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Prevalence and socio-demographic predictors of food insecurity in australia during the COVID-19 pandemic

Journal Article


Abstract


  • The COVID-19 pandemic has exacerbated economic vulnerabilities and disrupted the Australian food supply, with potential implications for food insecurity. This study aims to describe the prevalence and socio-demographic associations of food insecurity in Tasmania, Australia, during the COVID-19 pandemic. A cross-sectional survey (deployed late May to early June 2020) incorporated the U.S. Household Food Security Survey Module: Six-Item Short Form, and fifteen demographic and COVID-related income questions. Survey data (n = 1170) were analyzed using univariate and multivariate binary logistic regression. The prevalence of food insecurity was 26%. The adjusted odds of food insecurity were higher among respondents with a disability, from a rural area, and living with dependents. Increasing age, a university education, and income above $80,000/year were protective against food insecurity. Food insecurity more than doubled with a loss of household income above 25% (Adjusted Odds Ratio (AOR): 2.02; 95% CI: 1.11, 3.71; p = 0.022), and the odds further increased with loss of income above 75% (AOR: 7.14; 95% CI: 2.01, 24.83; p = 0.002). Our results suggest that the prevalence of food insecurity may have increased during the COVID-19 pandemic, particularly among economically vulnerable households and people who lost income. Policies that support disadvantaged households and ensure adequate employment opportunities are important to support Australians throughout and post the COVID-19 pandemic.

Publication Date


  • 2020

Citation


  • Kent, K., Murray, S., Penrose, B., Auckland, S., Visentin, D., Godrich, S., & Lester, E. (2020). Prevalence and socio-demographic predictors of food insecurity in australia during the COVID-19 pandemic. Nutrients, 12(9), 1-20. doi:10.3390/nu12092682

Scopus Eid


  • 2-s2.0-85090507955

Start Page


  • 1

End Page


  • 20

Volume


  • 12

Issue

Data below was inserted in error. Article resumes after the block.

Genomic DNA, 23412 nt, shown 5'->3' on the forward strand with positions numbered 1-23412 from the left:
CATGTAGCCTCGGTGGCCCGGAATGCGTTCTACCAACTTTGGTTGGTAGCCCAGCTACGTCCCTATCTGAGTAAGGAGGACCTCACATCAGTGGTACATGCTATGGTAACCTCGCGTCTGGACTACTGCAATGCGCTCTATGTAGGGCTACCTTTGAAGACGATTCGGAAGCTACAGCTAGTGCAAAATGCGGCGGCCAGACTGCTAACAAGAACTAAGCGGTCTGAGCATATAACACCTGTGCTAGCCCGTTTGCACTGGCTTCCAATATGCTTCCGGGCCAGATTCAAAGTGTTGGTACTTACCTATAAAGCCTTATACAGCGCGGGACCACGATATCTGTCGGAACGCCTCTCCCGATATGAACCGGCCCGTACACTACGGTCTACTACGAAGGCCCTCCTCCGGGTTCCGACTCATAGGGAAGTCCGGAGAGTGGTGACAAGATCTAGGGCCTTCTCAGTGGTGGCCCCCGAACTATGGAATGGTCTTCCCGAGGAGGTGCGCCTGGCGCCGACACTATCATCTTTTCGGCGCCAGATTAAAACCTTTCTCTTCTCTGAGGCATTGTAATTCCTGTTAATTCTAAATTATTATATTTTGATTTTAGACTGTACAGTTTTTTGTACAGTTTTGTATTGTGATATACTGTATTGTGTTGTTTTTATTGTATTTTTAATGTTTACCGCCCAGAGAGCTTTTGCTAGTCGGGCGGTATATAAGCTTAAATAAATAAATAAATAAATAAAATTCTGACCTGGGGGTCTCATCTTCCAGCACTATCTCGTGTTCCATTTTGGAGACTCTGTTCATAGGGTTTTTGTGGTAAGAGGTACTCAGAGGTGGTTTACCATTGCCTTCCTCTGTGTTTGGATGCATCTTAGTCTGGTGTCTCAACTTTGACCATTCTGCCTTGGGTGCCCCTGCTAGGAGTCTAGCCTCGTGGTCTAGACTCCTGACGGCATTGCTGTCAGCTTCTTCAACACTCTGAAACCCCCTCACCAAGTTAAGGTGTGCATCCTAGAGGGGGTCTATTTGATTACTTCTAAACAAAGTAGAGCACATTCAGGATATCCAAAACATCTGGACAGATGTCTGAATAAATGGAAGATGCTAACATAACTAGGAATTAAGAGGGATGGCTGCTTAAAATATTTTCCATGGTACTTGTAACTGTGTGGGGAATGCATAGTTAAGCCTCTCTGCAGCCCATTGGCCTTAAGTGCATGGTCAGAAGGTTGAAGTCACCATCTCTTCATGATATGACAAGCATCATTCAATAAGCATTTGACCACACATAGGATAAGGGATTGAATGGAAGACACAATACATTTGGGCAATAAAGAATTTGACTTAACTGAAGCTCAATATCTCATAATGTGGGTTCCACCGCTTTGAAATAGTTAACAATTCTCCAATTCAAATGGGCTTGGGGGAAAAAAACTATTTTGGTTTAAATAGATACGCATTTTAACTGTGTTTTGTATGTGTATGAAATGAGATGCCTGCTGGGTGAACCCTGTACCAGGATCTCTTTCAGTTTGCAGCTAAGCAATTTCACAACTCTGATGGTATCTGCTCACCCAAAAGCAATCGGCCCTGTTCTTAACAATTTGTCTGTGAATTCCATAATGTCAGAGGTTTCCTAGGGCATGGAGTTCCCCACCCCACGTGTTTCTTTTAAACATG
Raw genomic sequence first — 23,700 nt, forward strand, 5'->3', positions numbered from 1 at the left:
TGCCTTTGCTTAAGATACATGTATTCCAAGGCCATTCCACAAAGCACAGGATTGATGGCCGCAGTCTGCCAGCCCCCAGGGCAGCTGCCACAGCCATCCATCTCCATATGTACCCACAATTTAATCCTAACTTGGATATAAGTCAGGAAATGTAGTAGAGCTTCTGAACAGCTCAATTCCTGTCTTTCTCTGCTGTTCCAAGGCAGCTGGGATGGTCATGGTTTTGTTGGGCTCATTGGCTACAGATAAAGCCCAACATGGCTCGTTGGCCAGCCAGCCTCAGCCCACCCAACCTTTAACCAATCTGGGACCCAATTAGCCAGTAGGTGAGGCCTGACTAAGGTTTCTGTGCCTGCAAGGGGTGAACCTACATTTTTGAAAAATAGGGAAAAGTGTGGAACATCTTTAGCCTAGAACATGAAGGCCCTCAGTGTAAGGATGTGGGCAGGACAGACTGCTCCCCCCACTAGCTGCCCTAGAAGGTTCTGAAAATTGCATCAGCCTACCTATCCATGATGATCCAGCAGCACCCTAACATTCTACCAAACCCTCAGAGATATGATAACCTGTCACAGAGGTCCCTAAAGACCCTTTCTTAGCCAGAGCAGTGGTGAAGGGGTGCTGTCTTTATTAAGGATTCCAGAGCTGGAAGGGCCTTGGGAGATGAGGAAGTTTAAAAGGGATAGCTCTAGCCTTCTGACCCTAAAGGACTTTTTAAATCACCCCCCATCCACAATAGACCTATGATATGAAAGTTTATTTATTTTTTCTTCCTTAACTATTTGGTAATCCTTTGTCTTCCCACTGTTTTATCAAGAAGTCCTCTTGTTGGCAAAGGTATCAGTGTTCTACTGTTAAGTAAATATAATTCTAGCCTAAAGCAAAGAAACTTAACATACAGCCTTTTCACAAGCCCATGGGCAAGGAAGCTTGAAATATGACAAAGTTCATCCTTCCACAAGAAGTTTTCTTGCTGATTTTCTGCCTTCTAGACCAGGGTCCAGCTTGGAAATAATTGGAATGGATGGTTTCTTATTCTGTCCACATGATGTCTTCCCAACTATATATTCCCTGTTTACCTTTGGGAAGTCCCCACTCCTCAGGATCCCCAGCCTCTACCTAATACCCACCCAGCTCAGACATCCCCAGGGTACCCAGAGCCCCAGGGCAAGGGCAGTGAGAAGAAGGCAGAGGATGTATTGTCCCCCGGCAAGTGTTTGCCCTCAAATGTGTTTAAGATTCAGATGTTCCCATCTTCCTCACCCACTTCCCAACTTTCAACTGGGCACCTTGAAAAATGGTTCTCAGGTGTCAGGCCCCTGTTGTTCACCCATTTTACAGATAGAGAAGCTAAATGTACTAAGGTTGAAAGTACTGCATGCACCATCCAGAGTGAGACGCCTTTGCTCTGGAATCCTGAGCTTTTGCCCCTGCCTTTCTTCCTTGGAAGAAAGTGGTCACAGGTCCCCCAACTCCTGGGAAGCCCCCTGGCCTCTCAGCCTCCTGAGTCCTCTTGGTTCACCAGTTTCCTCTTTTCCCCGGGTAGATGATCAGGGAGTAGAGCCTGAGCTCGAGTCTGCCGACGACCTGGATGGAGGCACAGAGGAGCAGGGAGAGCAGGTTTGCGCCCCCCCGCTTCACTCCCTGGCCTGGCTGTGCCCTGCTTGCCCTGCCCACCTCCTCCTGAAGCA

• 9

Abstract


  • The COVID-19 pandemic has exacerbated economic vulnerabilities and disrupted the Australian food supply, with potential implications for food insecurity. This study aims to describe the prevalence and socio-demographic associations of food insecurity in Tasmania, Australia, during the COVID-19 pandemic. A cross-sectional survey (deployed late May to early June 2020) incorporated the U.S. Household Food Security Survey Module: Six-Item Short Form, and fifteen demographic and COVID-related income questions. Survey data (n = 1170) were analyzed using univariate and multivariate binary logistic regression. The prevalence of food insecurity was 26%. The adjusted odds of food insecurity were higher among respondents with a disability, from a rural area, and living with dependents. Increasing age, a university education, and income above $80,000/year were protective against food insecurity. Food insecurity more than doubled with a loss of household income above 25% (Adjusted Odds Ratio (AOR): 2.02; 95% CI: 1.11, 3.71; p = 0.022), and the odds further increased with loss of income above 75% (AOR: 7.14; 95% CI: 2.01, 24.83; p = 0.002). Our results suggest that the prevalence of food insecurity may have increased during the COVID-19 pandemic, particularly among economically vulnerable households and people who lost income. Policies that support disadvantaged households and ensure adequate employment opportunities are important to support Australians throughout and post the COVID-19 pandemic.

Publication Date


  • 2020

Citation


  • Kent, K., Murray, S., Penrose, B., Auckland, S., Visentin, D., Godrich, S., & Lester, E. (2020). Prevalence and socio-demographic predictors of food insecurity in australia during the COVID-19 pandemic. Nutrients, 12(9), 1-20. doi:10.3390/nu12092682

Scopus Eid


  • 2-s2.0-85090507955

Start Page


  • 1

End Page


  • 20

Volume


  • 12

Issue


  • 9